It's that time of year when all kids feel like geeks: The first day of school. If you're feeling like total loser who'll never get ahead in life, cheer up. There are people who will give you money for college simply for being left-handed — or fat.
Having brains like Einstein never hurts when you're filling out a college application. And if you're expecting a free ride to a top school, it's not a bad idea to be 6-foot-10 with a 45-inch vertical leap.
Still, the National Scholarship Research Center estimates that the private charitable organizations donate about $50 billion to the U.S. educational system. About 3.5 percent of that money, almost $1 billion, goes undistributed, so it might pay to check it out.
If you think you have a future in harness racing, the Harness Tracks of America scholarship is worth up to $3,000. If you wish to advance in the field of shade trees, the International Society of Arboriculture wants to help you.
There are some scholarships that are ridiculously specific. For decades, the University of California at Berkeley offered a $3,000 annual award to any Jewish orphan interested in a career in aeronautical sciences. The school had to appeal to the courts to broaden the scholarship because there were no takers.
Finally, the courts said the scholarship could go to any flight-minded Jew — but a Jewish orphan would still be given preference.
Many more scholarships award money to people with average grades who don't have the sort of talents that would land them in the student newspaper.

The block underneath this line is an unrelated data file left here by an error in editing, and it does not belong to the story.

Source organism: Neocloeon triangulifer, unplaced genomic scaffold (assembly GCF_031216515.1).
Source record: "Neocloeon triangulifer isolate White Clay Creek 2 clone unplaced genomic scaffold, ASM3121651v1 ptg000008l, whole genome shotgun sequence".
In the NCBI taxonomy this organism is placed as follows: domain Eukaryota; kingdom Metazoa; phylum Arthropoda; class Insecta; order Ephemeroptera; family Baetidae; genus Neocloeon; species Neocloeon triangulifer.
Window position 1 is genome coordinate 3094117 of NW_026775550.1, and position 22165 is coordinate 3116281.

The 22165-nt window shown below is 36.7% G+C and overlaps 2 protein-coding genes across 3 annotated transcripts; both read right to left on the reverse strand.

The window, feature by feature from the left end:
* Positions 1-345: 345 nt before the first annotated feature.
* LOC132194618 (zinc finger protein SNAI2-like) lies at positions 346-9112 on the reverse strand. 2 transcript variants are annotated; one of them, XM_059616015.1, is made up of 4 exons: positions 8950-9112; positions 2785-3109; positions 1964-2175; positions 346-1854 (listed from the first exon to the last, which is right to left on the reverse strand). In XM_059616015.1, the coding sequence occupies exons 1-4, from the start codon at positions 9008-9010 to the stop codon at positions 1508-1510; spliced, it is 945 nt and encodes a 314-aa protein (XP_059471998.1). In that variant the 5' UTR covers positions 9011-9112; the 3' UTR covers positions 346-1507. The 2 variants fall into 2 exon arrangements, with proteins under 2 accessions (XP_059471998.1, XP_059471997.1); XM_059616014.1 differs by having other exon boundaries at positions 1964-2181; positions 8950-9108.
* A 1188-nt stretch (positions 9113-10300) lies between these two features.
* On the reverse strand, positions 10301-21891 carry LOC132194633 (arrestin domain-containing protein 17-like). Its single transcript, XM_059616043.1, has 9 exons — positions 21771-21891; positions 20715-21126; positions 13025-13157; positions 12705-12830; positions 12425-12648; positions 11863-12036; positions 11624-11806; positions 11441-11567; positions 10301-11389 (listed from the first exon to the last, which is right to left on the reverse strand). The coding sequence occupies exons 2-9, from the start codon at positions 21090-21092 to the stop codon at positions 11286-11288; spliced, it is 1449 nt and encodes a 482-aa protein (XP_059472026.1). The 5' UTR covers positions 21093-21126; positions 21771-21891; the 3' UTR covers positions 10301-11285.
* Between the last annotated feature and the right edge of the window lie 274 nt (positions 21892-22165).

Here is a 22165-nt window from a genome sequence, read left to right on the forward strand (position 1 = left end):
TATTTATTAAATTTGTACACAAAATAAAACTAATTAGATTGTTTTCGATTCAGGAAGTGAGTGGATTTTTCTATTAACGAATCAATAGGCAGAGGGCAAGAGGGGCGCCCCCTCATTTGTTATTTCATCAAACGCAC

Here are a few of the oddball scholarships that can help catapult a young mind to new heights.
The Fat Scholarship — If you are a fat high school senior in the New England area, you can win a $500 scholarship to a two- or four-year college or university. Applicants must respond in writing to questions about his or her attitude toward fat people and size acceptance. Skinny folk who plan to gain a "freshman 15" in their first year need not apply.
David Letterman Scholarship — Ball State University's most distinguished celebrity grad, David Letterman has always supported not-so-gifted students. Grades are unimportant to the Late Night host. He wants to foster creativity. The David Letterman Telecommunications Scholarship Program gives awards of up to $10,000 to advance fertile minds. Two-time winner Rich Swingley demonstrated Letterman-worthy work with the stop-action animation of a dancing penguin that scaled a beer bottle the size of the Empire State Building.
Letterman's generosity is legendary on campus. Outside an audio room that bears his name is this dedication: "To All C-Students Before Me and After Me — David Letterman."
Lefty Scholarship — It's great to be a southpaw at Pennsylvania's Juniata College. You can be awarded up to $1,000 if you are a lefty with sufficient grades. Applicants must be a junior or a senior. Winners of the Frederick and Mary Beckley Scholarhip can also be ambidextrous. The admissions office couldn't tell me much about the origins of this scholarship, but they assure me that Fred and Mary were lefties.
Goodie-Goodie Scholarship — To qualify, a student at Pennsylvania's Bucknell University must not drink, smoke, chew tobacco, take drugs or participate in "strenuous athletic contests." Joseph H. Deppen, class of 1900, donated the money for the scholarship in memory of his sister. It's unclear how they test applicants' virtue.
The Pot Scholarship — The National Organization for the Reform of Marijuana Laws (NORML) gives out scholarships to students who write essays outlining a more "sensible" drug policy for the United States. Kevin Killough (pronounced like "kilo," strangely enough) received $650 last year for his essay, which suggests America follow the Dutch model of legalizing marijuana.
The Zolp Scholarships — Perhaps you or someone you know is named "Zolp." If so, this is your lucky day. The Zolp Scholarship at Loyola University in Chicago offers a four-year, full-tuition scholarship. Be prepared to present your birth certificate to the bursar's office.
Buck Wolf is entertainment producer at ABCNEWS.com. The Wolf Files is published Tuesdays and Thursdays. If you want to receive weekly notice when a new column is published, join the e-mail list.